the final phase of the writing process that involves editing the craft aspects of writing as well as revising content. The goal of postwriting is to improve the written product.

Pragmatics

the rules governing how language is used (i.e., when, where, and under what circumstances).

Premack principle

the basis of contingency contract, the principle establishes an if-then proposition, thus making reinforcement contingent on performance of a particular behavior.

Presuppositions

Prewriting

the first component in the writing process that involves planning and organizing. Activities that might encompass the prewriting component include reading, listening, and developing motivation and purpose to write.

Problem-centered collaboration

an approach to collaboration based on a systematic analysis of a challenging classroom (or student) situation and the identification and implementation of strategies for solving it.

Procedural facilitators

processes which allow students to think and talk to themselves about the writing process, and thus bridge the gap between oral and written language and enhance the writing process.

Process approach to writing

an instructional strategy for writing that stresses the meaning of the writing first and later introduces skills related to the components of written expression.

Proficiency

the learning stage concerned with accuracy and fluency.

Project MATH

developed by Cauley, this classic program provided an important foundation for transforming mathematics instruction for students with special needs from rote learning to conceptualization and understanding.

PURPOSE

a direct instructional approach that contains seven steps on which lesson plans can be composed.

RAP

a paraphrasing strategy that incorporates the following steps: Read a paragraph, Ask yourself what the main ideas and details in the paragraph were, and Put the main idea and details into your own words.

the rate at which one reads, which may include skimming, scanning, rapid reading, and careful, study-type reading.

Reasoning

in mathematics, the underlying ability that enables students to be successful at problem solving.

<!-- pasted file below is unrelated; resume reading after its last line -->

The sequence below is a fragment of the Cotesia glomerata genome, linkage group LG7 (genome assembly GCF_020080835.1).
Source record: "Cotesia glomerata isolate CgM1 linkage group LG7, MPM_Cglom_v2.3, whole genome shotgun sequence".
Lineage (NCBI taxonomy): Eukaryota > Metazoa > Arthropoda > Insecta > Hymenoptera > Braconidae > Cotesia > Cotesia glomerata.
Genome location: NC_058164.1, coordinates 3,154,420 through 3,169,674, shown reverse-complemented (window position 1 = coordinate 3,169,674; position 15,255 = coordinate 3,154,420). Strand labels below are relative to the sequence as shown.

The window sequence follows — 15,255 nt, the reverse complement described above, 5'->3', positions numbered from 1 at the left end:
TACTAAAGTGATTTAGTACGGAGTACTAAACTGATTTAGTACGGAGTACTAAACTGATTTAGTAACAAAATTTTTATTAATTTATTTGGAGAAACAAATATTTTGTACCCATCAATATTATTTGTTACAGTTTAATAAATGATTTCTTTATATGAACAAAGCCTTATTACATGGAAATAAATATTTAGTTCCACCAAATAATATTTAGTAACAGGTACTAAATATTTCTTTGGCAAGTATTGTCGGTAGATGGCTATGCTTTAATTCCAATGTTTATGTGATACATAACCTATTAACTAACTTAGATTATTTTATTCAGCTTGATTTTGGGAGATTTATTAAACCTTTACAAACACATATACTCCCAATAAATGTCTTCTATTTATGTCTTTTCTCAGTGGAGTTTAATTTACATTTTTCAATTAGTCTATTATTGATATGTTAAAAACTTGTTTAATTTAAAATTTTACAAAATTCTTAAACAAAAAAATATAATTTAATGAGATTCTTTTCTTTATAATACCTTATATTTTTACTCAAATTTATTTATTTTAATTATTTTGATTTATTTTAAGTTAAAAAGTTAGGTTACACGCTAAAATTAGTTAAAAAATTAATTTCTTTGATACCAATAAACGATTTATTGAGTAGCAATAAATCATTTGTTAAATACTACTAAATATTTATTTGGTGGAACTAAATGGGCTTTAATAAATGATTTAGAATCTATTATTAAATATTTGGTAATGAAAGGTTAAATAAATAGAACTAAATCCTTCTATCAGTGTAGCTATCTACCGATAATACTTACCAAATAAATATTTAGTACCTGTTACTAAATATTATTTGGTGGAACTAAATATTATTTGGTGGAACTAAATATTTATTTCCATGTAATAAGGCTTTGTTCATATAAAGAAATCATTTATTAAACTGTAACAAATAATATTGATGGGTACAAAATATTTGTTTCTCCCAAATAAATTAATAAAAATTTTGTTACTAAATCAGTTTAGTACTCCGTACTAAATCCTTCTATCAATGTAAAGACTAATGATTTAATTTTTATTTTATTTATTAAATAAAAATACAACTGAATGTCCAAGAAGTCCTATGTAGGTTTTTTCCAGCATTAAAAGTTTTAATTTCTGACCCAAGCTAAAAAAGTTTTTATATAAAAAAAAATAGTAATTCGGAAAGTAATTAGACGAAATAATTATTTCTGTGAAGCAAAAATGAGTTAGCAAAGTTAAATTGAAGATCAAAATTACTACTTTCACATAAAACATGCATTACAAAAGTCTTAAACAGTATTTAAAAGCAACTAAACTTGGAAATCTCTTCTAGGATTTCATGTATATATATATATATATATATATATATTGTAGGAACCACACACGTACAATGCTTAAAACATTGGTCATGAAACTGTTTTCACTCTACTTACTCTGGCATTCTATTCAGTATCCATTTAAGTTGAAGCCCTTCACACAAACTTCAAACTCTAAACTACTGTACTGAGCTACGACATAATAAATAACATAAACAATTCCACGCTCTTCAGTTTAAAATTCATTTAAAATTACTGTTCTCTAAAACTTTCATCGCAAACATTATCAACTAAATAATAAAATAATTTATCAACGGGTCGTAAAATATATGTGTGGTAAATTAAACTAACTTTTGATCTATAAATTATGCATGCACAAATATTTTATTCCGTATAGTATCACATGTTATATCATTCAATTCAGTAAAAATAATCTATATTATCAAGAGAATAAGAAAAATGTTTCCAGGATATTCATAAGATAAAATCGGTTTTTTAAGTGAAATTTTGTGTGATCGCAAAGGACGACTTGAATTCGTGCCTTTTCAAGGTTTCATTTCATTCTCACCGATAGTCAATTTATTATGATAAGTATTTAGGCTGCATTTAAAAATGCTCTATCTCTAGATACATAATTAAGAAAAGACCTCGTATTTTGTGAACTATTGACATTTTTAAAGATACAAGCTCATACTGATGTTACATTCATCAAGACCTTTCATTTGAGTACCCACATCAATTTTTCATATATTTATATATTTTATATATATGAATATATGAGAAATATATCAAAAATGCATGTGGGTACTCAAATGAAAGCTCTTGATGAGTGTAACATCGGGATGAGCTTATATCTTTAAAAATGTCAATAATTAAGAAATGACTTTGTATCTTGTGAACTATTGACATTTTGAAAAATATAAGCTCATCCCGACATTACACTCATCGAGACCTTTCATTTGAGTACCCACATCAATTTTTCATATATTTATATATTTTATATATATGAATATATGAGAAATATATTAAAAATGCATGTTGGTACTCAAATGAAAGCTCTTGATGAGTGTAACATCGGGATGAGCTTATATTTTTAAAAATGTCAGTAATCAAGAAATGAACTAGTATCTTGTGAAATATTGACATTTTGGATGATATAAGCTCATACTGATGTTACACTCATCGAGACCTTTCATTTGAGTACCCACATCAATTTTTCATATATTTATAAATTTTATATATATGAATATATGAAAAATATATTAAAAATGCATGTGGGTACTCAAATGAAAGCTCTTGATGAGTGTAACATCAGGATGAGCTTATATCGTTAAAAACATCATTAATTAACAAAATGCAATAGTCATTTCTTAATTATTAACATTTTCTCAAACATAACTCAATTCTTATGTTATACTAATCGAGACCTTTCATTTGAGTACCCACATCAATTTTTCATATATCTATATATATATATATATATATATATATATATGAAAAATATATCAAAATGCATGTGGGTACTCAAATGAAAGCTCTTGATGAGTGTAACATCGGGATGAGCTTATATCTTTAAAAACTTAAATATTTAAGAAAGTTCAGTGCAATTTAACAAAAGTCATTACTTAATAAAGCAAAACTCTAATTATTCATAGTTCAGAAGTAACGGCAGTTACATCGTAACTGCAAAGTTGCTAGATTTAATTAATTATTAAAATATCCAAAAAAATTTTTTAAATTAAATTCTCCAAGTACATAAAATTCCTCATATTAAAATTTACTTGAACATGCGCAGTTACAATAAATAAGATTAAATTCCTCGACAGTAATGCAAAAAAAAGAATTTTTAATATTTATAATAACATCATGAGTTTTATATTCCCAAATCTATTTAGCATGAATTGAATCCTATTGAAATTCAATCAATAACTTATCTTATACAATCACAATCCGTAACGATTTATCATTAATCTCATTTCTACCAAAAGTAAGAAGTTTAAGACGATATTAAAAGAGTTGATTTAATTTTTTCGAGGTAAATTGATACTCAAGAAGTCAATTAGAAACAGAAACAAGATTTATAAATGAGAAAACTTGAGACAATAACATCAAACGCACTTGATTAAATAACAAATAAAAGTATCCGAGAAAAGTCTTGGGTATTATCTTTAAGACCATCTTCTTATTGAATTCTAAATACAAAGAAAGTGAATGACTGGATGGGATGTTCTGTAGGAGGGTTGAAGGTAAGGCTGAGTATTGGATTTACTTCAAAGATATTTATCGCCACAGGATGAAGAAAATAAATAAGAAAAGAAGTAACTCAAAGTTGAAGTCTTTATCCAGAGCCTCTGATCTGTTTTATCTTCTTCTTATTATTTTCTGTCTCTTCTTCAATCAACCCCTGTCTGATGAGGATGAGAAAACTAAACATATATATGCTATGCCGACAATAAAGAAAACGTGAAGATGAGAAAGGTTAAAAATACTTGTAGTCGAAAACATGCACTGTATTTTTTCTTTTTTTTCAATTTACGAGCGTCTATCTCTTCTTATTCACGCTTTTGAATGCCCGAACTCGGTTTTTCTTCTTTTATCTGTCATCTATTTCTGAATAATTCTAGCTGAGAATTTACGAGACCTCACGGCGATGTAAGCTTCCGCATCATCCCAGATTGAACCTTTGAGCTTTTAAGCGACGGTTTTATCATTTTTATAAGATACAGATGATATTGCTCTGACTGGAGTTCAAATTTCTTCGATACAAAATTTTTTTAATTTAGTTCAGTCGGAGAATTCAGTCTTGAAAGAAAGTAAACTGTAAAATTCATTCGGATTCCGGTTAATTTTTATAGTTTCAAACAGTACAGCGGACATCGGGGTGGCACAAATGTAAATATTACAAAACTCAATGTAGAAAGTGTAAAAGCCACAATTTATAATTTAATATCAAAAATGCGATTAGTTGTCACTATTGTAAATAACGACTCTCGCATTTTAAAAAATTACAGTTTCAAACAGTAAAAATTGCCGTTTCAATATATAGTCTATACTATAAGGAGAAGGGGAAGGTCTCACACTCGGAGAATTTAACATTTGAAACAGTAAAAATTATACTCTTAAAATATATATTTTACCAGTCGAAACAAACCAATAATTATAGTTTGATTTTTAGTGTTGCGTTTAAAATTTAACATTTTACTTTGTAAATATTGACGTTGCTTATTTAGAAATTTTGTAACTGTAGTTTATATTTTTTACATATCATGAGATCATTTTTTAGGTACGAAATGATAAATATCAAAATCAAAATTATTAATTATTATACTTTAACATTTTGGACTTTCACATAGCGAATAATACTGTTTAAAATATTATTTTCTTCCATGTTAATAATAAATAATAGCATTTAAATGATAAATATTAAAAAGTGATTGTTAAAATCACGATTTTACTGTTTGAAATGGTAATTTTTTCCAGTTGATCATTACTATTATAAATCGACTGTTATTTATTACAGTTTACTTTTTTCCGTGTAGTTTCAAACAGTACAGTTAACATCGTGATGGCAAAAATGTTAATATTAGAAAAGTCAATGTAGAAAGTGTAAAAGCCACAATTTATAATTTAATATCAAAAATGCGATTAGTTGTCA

Recipical teaching

strategies used in various curricula areas, most notably in reading, in which teachers and students take turns asking each other questions that relate to, for example, predicting, summarizing, and explaining what has been read.

an approach also known as multiple oral readings that is based on the assumption that limiting the number of possible responses results in an increased probability of accuracy.

Report writing

the various skills necessary to organize and present ideas on paper in a meaningful and appropriate way. These skills include topic selection, note-taking, organization of ideas, outlining, spelling and punctuation, and sentence structure.

ReQuest

a process of reading and reciprocal questioning between students and teachers. Students learn to model teacher questions while teachers provide feedback as the learner explores the meaning of reading material.

Resource programs

one of the options within the continuum of services in which students are "pulled out" of the general education classroom for small group instruction for a specified of time and for a specified academic subject.

Response cost

a punishment strategy in which performance of an inappropriate behavior results in the loss of something deemed desirable by the student (e.g., loss of a token for inappropriate classroom behavior).

Scaffolding

mediation (usually by a teacher) of the student's language and/or learning process to support the student in developing a new skill or enhancing proficiency. The concept was adopted from the image of a scaffold in building construction.

School-wide management systems